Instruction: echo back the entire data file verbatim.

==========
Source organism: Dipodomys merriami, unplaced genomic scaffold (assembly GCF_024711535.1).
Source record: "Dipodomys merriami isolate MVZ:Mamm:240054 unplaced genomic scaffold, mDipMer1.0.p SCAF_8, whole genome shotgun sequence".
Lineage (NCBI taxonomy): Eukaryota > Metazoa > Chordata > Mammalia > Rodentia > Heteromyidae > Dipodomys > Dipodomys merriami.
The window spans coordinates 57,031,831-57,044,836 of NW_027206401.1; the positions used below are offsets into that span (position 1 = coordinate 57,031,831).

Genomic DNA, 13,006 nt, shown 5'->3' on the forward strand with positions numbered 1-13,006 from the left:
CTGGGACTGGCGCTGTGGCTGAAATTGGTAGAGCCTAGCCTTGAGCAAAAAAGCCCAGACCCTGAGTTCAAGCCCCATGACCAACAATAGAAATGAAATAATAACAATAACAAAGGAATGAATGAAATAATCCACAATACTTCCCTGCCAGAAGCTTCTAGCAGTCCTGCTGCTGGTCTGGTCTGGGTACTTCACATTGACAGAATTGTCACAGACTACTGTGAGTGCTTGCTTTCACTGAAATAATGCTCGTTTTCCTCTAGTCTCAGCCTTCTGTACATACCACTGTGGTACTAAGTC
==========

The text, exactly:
Source organism: Dipodomys merriami, unplaced genomic scaffold (assembly GCF_024711535.1).
Source record: "Dipodomys merriami isolate MVZ:Mamm:240054 unplaced genomic scaffold, mDipMer1.0.p SCAF_8, whole genome shotgun sequence".
Lineage (NCBI taxonomy): Eukaryota > Metazoa > Chordata > Mammalia > Rodentia > Heteromyidae > Dipodomys > Dipodomys merriami.
The window spans coordinates 57,031,831-57,044,836 of NW_027206401.1; the positions used below are offsets into that span (position 1 = coordinate 57,031,831).

Genomic DNA, 13,006 nt, shown 5'->3' on the forward strand with positions numbered 1-13,006 from the left:
CTGGGACTGGCGCTGTGGCTGAAATTGGTAGAGCCTAGCCTTGAGCAAAAAAGCCCAGACCCTGAGTTCAAGCCCCATGACCAACAATAGAAATGAAATAATAACAATAACAAAGGAATGAATGAAATAATCCACAATACTTCCCTGCCAGAAGCTTCTAGCAGTCCTGCTGCTGGTCTGGTCTGGGTACTTCACATTGACAGAATTGTCACAGACTACTGTGAGTGCTTGCTTTCACTGAAATAATGCTCGTTTTCCTCTAGTCTCAGCCTTCTGTACATACCACTGTGGTACTAAGTC